How AI Can Change Your Vacation Planning

Tech giant Google recently announced an update to its Search Generative Experience (SGE) program inside the Google Labs Suite. The SGE program is essentially Google’s main push towards AI. Now, it has rolled out an update focused on the travel industry. It could very well change the way that people draw up their itineraries when they go on vacation.

The way that this update was explained, it will work like ChatGPT for travel. Users can tell the AI that they want to build a travel itinerary consisting of x number of days in a particular city. An example that was used recently to showcase the product contemplated a 3-day history-focused visit to the city of Philadelphia. Suppose a person asked the AI to create such a trip. In that case, it might include visiting the Liberty Bell, the Museum of the American Revolution, and maybe stopping at Betsy Ross’ house. There is no word on if the AI thinks the Rocky statue is “historic” enough yet.

Once the AI has developed an initial itinerary, users can continue to adjust it to their liking. For example, you might request that a visit to Geno’s or Pat’s be included. These are two of the most famous Philly cheesesteak spots in the city. If the user is satisfied with the itinerary that the AI has developed, they can export it and save it in their Google Drive. Currently, the feature is only available in U.S. English, and it seems to be in the beta stage. The best way to try out the feature is to sign up for Google Labs updates with a Gmail account.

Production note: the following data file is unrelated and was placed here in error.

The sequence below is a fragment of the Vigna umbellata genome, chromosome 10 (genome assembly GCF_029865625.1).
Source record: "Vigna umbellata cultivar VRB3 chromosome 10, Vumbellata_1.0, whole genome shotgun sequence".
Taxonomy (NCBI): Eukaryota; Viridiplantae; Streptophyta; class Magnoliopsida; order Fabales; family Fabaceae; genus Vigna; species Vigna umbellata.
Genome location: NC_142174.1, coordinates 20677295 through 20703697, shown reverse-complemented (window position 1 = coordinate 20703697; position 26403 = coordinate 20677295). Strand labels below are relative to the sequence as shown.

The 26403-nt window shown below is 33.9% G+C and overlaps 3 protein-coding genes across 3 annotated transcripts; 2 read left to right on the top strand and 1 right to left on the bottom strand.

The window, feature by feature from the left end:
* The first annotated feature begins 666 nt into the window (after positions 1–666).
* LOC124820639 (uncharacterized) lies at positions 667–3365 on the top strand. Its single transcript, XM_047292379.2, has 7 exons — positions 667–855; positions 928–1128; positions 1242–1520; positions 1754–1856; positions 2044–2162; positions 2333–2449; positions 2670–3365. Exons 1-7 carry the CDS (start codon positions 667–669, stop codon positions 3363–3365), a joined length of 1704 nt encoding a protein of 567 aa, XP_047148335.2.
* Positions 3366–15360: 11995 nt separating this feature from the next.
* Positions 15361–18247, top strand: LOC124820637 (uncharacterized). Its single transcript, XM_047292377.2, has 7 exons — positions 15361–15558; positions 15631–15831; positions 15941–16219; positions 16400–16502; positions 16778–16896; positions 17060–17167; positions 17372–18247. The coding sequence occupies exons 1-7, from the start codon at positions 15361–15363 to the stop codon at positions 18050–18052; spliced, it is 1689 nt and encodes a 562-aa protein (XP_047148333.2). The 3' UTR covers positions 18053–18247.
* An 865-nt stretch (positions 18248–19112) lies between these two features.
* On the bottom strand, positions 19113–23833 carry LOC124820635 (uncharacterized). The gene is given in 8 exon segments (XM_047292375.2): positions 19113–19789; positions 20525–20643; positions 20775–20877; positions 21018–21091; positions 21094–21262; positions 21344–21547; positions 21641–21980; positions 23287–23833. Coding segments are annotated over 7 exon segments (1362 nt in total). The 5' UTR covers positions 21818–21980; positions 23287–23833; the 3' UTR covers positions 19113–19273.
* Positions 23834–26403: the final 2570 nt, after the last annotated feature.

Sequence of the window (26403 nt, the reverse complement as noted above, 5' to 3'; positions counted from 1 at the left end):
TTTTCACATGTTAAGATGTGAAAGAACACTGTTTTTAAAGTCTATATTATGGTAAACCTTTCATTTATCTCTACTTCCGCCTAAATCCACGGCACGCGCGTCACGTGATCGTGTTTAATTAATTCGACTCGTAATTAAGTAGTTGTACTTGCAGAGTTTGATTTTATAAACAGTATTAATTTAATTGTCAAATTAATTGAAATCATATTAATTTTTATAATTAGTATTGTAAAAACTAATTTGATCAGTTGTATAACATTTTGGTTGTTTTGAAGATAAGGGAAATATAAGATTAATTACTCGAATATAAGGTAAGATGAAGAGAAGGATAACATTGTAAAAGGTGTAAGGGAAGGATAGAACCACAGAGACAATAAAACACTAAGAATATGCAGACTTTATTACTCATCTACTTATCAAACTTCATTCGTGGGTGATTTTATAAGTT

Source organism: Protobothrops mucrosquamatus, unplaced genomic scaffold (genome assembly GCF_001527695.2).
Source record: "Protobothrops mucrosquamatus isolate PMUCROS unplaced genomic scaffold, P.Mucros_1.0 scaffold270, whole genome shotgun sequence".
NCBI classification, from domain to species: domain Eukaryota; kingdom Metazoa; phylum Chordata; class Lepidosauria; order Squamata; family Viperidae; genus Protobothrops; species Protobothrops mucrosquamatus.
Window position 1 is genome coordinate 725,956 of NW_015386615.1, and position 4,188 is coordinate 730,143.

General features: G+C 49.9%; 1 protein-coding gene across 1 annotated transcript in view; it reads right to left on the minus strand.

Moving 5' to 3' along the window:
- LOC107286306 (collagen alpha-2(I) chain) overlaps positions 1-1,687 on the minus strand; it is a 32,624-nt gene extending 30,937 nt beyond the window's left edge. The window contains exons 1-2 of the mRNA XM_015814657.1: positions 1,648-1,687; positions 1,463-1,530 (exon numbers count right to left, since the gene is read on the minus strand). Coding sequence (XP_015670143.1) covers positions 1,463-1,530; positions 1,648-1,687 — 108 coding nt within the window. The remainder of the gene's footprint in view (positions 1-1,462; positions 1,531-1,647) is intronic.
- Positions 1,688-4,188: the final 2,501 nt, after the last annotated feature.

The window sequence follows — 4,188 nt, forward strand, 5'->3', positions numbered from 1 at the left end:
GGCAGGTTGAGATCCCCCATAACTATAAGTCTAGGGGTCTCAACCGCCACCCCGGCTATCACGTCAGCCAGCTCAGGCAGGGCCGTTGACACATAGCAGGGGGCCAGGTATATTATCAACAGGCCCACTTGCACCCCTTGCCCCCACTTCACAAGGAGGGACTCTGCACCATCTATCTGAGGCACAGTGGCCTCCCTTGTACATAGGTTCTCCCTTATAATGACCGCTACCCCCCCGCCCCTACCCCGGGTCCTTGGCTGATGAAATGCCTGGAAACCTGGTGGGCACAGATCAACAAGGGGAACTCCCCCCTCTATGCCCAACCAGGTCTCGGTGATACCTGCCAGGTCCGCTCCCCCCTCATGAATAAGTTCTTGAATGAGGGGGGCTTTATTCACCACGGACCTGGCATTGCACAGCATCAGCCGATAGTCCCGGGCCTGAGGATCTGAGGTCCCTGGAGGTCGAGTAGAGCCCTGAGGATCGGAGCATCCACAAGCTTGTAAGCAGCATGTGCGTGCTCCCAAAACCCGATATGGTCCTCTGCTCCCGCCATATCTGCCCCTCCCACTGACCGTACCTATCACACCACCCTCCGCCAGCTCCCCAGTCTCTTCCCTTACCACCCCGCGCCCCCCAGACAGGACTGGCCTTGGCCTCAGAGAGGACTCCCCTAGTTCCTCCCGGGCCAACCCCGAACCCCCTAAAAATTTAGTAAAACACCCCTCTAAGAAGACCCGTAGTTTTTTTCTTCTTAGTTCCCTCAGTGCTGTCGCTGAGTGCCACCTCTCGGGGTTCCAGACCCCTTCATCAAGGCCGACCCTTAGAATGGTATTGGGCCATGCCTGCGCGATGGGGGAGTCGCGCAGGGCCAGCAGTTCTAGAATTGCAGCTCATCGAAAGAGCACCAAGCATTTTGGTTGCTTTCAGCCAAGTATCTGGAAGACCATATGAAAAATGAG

The Downside to the Use of AI for Travel Itineraries

Blond woman on holiday hiking in a forest using VR goggles to experience augmented virtual reality
Image Credit: Shutterstock / PeopleImages.com – Yuri A

To this point in the relationship between humans and AI, it’s become relatively clear that it can be a great tool. However, it may not be capable of painting an accurate picture in some cases. When it comes to travel itineraries, relying entirely on AI could lead to missing out on plenty of potential things to do. Although Google is currently the largest holder of information in the world, the way that it arranges that information, in this case, could directly influence travel plans.

Going back to the Philadelphia example, there might be more historically relevant attractions. The traveler will miss out because the AI did not include them on the itinerary. Furthermore, suppose the tool becomes everyone’s go-to travel planner. That will lead to massive crowds at specific spots, with others wondering where all the tourists have gone.

This is not to say that the tool can’t be a valuable asset when planning a trip. It’s now arguably the quickest way to draw up a travel plan. Since the itinerary can be exported to Google Drive, the user can now edit the content directly. Savvy travel planners may be able to leverage this tool to minimize their workloads. They may be walking a fine line, however. Too much reliance on AI can end up making travel planners irrelevant. Journalists and writers want to welcome travel planners to our post-Chat GPT world!

Mario Perez

Author: Mario Perez

Bio:

Mario is a seasoned journalist who’s worked with multiple publications over the years. He has a passion for looking for that story within the story itself. When he’s not actively looking for breaking news, he enjoys playing and watching sports.

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